Crowdsourced or 'community driven' venture capital


Following on the same theme as my earlier question about finding a place to share ideas and get feedback. Marry StackExchange communal voting sites such as this one and StackOverflow with crowdsourcing concepts. Throw in microloans like Kiva. Does such a thing exist?

I want a site where I can share an idea, people will vote on it, critique it, improve it etc etc. Once an idea is strong enough the 'inventor' can open his idea up for angel funding (think low amounts ala YComb) and the 'crowd' can then invest small amounts into the idea to drive a true market value for the idea.

Does such a thing exist? If it doesn't is it something meritorious enough to consider my time to build?

Software Ideas

asked Nov 4 '09 at 10:00
189 points

6 Answers


You're assuming the only benefit from raising Angel money is... the money.

But part of the validation experience is having to convince people to part with real money. And another part is taking advantage of the wisdom of your investors.

Of course I agree that getting money is better than no money, so it's a good question! Just wanted to make sure it was clear that you'd be giving up some benefits this way...

answered Nov 4 '09 at 13:48
16,231 points
  • I would imagine/envision that such a process of getting X to part with his money is one of those great ways of refactoring your pitch and focusing your efforts. That the more times you fail, the more you learn about what works and what doesnt about your product. Something like this would provoke that same process only in a slightly different form. I would still have people challenging my idea, still have them denying my efforts and turning me down. – Mkw 14 years ago
  • As far as the wisdom that could be gained from your investors, I would say that any system which fostered this relationship between inventor and investor wouldnt be worth a dime unless it created a collaboration platform for that communication to occur. Traditionally one would expect a direct personal relationship with the investor, phone calls meetings etc but in the micro model which exists almost exclusively in a virtual sense, providing infrastructure to facilitate that relationship is of vital importance. – Mkw 14 years ago


This reminds me a bit of Cambrian House... or what Cambrian House used to be a few years ago. Basically, you would submit ideas, people would vote, projects would get sponsored (I think?), and so on. It was pretty cool and they had some interesting software to power it all.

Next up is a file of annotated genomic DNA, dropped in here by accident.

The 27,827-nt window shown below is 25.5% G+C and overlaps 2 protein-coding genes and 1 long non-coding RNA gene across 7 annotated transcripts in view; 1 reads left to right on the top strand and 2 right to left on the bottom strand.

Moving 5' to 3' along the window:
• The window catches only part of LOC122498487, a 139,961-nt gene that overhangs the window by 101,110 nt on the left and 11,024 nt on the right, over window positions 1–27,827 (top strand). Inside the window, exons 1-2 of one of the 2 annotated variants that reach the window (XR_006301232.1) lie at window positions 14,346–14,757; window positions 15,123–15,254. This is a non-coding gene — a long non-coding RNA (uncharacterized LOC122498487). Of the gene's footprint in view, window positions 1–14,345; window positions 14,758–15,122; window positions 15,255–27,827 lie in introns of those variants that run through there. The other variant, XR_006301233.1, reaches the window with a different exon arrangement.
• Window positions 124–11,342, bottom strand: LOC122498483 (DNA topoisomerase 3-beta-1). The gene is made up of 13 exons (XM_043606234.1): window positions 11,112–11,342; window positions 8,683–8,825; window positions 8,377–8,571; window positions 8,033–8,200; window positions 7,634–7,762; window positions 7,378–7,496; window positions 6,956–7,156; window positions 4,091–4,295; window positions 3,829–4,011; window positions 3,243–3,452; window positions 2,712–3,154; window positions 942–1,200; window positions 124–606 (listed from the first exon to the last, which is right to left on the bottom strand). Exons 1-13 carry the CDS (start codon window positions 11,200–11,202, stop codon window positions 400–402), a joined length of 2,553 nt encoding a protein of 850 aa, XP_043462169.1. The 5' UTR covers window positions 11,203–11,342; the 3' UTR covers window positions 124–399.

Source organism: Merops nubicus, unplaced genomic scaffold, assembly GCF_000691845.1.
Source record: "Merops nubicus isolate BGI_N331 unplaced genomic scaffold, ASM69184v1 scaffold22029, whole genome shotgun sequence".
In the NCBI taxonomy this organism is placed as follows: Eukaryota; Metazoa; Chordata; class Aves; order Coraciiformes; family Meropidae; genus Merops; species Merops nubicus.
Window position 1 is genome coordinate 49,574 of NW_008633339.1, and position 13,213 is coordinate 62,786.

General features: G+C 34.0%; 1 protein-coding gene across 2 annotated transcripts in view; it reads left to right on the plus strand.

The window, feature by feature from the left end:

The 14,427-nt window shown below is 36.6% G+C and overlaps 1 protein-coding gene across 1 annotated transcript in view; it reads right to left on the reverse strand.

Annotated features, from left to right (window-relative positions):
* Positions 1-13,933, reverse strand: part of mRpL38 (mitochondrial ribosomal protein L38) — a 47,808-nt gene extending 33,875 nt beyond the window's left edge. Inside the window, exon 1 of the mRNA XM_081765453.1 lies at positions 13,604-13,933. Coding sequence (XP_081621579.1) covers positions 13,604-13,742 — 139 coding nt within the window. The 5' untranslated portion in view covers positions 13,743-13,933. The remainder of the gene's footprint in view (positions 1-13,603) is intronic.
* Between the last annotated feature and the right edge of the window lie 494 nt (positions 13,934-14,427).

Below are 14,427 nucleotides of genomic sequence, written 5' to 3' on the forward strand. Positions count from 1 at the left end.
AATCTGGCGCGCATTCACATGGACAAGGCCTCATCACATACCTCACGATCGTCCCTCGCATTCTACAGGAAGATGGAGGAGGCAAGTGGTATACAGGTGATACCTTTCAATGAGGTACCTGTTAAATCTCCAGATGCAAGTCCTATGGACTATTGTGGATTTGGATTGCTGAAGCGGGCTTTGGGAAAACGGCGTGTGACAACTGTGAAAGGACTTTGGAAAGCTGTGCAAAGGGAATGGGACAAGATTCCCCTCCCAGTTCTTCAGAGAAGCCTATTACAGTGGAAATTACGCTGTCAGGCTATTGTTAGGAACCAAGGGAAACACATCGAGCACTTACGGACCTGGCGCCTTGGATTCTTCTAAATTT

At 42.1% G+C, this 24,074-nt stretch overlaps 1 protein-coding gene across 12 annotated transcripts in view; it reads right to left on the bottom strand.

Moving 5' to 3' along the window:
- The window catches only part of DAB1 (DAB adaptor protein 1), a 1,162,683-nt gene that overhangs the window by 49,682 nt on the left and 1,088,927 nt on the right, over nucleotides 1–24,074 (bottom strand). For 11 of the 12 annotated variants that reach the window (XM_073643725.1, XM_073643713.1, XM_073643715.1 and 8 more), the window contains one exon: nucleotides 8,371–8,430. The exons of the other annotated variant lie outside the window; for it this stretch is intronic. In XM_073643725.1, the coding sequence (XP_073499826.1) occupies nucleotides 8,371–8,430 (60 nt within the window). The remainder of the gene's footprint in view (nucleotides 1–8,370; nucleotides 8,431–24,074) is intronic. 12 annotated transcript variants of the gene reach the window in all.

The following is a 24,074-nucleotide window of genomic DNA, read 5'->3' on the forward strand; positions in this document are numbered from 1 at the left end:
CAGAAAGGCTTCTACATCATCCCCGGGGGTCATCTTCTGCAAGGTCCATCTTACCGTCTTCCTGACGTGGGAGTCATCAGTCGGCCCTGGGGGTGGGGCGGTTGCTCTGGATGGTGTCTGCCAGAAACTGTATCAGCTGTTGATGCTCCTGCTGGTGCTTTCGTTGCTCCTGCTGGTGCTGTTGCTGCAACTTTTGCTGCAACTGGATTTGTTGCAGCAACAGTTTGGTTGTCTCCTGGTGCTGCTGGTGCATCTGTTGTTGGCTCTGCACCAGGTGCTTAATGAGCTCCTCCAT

TechCrunch covered their downfall and mentioned a spin-off called VenCorps. There's not much info about the "community powered capital", but it sounds similar to the investing part of your idea as well.

answered Nov 4 '09 at 13:46
Alex Papadimoulis
5,901 points


You can share, critique and improves ideas on FairSoftware (I'm one of the founders). You can be sure that we looked into a scheme such as the one you propose.

The problem with micro-investing is that it's heavily regulated. So we couldn't do that part of the system, although we'd love to figure out a way eventually.

There was a startup that launched at TC50 this year that sort of solves the funding problem, by manually filing the appropriate documents with the SEC and other regulators. It's not satisfying quite yet.

The only other approach that could pass legal muster is limiting the investing to accredited investors. The problem is that it sort of kills the "crowd" part of crowdsourcing when you only accept people with at least $1 million net worth :-)

answered Nov 4 '09 at 10:13
Alain Raynaud
10,927 points
  • Lets say this imaginary site/system was called FOO, my thought was that people would be paying FOO who would then in turn own a stake in the new company/idea with a contract back the to micro-investor which said if/when we sell the FOO stake in idea you will receive ROI thus skirting the legal web around lots (possibly hundreds) of people owning small shares of the new company. You have to iron out solid agreements between FOO and Micro-Investor and FOO and New Company but that is better than lots and lots of FOO-MicroInvestor-New Company agreements. But I defer to your experience on this. – Mkw 14 years ago


Sounds like you are talking about a Kickstarter for software. The real question is; what do investors have to gain? Kiva you get goodwill. Kickstarter you often get some product or mention or benefit. With software, what will you give someone? Free membership? Free software? It just seems like a weak correlation vs. the amount of funding you likely need to get it going.

I really like the idea. I just struggle with how it would be properly executed.

answered Mar 16 '11 at 04:50
1,171 points


Bit late but I wrote a blog post about this a few weeks ago.

I found about 10 different CrowdFunding sources, the provide both the cash injection and premade feedback / trail market you need to kick start an idea.

answered Mar 16 '11 at 07:59
Robin Vessey
8,394 points


There is a real problem with pitching or selling ownership of private companies to the general public. You need to go investigate that first.

answered Nov 5 '09 at 09:19
Tim J
8,346 points

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